HPAC Magazine


April 1, 2013 | By John Siegenthaler

Look for polymer tubing to soon dominate the market worldwide.

Most of the early water-based heating systems were designed around steam boilers. At the time, piping options were limited to mostly threaded black iron and steel. As the market developed to include both steam and liquid water based systems, rigid iron and steel piping remained the staple. They were essentially the only materials available for piping such systems. Figure 1 shows a typical system design from 1949, which was based on the used of rigid iron or steel piping.

Over the last 50 years, the high cost of skilled labour, energy and transportation, as well as tight construction schedules, have greatly reduced the amount of black iron and threaded schedule 40 steel piping used in smaller hydronic systems. This is not a reflection on the quality of the material, it is just a reality of the market.


The first use of copper tubing is believed to be to convey water within the great pyramids of Egypt over 5000 years ago. Mass production of copper tubing dates back to the early 1900s. Its use for hydronic heating blossomed in the post World War II housing boom. Both rigid and annealed (soft temper) copper quickly became the tubing of choice for residential and light commercial hydronic systems in North America.

The type of copper tubing used in hydronic heating systems conforms to the ASTM B88 standard. It is available in three wall thicknesses referred to as types K,L, and M. All three thicknesses have the same outside diameter, which is exactly ” added to their nominal pipe size. This makes all three types compatible with the same fittings and valves. The relatively low pressures used in hydronic systems allow the thinnest type, (type M), to be used in most situations. However, some codes require type L for any potable water piping.

Until the last decade, copper tubing was largely joined by soft soldering using 50/50 tin/lead solder. In most jurisdictions, this joining technique can still be used for piping carrying non-potable water.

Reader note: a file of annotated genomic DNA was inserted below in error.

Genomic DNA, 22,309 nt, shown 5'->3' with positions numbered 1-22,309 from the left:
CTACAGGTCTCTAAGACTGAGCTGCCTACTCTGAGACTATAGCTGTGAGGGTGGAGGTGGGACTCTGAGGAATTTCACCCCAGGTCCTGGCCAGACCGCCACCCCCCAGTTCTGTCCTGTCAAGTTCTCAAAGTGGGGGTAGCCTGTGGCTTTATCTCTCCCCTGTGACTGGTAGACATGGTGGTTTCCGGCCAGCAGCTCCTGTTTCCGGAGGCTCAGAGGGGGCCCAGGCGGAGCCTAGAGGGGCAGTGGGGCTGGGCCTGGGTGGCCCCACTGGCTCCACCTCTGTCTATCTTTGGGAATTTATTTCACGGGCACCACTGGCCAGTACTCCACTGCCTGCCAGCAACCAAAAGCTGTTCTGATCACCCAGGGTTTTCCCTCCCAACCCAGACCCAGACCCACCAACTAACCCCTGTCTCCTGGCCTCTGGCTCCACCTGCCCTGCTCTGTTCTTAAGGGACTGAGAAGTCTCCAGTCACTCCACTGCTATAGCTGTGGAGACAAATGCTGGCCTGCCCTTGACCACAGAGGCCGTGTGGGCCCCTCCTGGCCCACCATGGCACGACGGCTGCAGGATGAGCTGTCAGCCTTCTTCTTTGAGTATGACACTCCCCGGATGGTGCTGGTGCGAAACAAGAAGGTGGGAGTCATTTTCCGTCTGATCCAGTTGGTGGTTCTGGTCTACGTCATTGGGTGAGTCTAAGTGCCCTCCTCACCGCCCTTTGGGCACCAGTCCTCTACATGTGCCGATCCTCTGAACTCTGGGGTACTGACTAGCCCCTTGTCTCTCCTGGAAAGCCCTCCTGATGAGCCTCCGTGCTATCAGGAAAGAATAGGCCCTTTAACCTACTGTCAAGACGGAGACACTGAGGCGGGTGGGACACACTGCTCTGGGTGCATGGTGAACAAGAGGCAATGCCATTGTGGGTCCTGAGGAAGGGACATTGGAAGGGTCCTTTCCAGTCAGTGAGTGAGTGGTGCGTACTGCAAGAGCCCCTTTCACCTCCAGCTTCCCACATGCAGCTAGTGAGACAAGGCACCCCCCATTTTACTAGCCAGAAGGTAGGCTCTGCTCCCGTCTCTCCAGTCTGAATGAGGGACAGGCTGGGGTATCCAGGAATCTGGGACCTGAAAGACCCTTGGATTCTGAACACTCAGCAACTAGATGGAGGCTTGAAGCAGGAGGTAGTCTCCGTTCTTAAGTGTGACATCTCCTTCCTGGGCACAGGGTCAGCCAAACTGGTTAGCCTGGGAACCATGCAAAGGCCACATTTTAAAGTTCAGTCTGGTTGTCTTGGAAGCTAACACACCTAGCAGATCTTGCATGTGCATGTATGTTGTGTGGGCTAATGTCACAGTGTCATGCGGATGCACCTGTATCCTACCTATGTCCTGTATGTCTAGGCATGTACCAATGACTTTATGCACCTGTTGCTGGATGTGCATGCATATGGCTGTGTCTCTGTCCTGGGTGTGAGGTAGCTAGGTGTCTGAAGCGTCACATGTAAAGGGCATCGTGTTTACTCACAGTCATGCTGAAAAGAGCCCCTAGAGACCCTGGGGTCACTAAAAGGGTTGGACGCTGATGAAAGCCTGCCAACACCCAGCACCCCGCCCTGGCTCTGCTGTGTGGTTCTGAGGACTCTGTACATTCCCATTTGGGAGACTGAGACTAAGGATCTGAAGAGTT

However, most codes now mandate non-lead solders for all copper piping carrying potable water. Within the U.S., all valves and other components used in potable water systems must be classified as no-lead by January 2014.

Copper tubing remains a staple for smaller hydronic systems, but a couple of things have changed over the last two decades. First, copper tubing is now used mostly within the mechanical room and certain portions of the distribution system, rather than being the only type of tubing in the system. This is attributable to increased used of polymer tubing, such as PEX, for a wide variety of radiant panel systems. Second, new “flameless” joining techniques, such as press fitting, shown in Figure 2, have captured the attention of many installers. These techniques have reduced or in some cases eliminated the use of soft soldering as a joining technique.

Copper tubing is known for its relatively high corrosion resistance and excellent thermal conductivity. It remains the standard material for situations where high rates of heat transfer are required, such as from the element in a fin-tube baseboard. Copper also remains a highly valued commodity worldwide and its current price reflects market demand. This demand and pricing has also driven development of a wide variety of polymer-based tubing products for use in both hydronic systems and potable water distribution.


In the early 1980s, crosslinked polyethylene tubing (PEX) made its way from Europe to North America. At first, it was generally viewed as a product limited to use in radiant floor heating systems. Today, PEX tubing is largely recognized as a universal piping material, with a wide variety of applications in both hydronics and potable water distribution.

Most of the PEX tubing used in North American hydronic systems conforms to the ASTM F876/877 standard. It is commonly available in nominal sizes of ” to two-inch, and with pressure temperature ratings of 80 psi at 200F, and 100 psi at 180F. The type of PEX used in most closed loop hydronic systems is known as “barrier PEX.”  It has a thin layer of a compound called EVOH (ethylene vinyl alcohol), which greatly reduces the rate at which oxygen molecules can diffuse through the pipe wall. This reduces the potential for oxygen based corrosion of ferrous metal components, such as cast-iron circulators or steel expansion tanks.


Another popular hydronic piping material, often referred to as “composite” pipe, bonds an inner and outer layer of PEX to an aluminum core. The aluminum is protected against contact with the fluid within the pipe, as well as the material in which the piping is embedded or otherwise surrounded. The aluminum core provides a structural property that significantly reduces the linear expansion of PEX-AL-PEX relative to PEX. It also helps the pipe remain in the shape it is bent to and serves as an excellent oxygen diffusion barrier.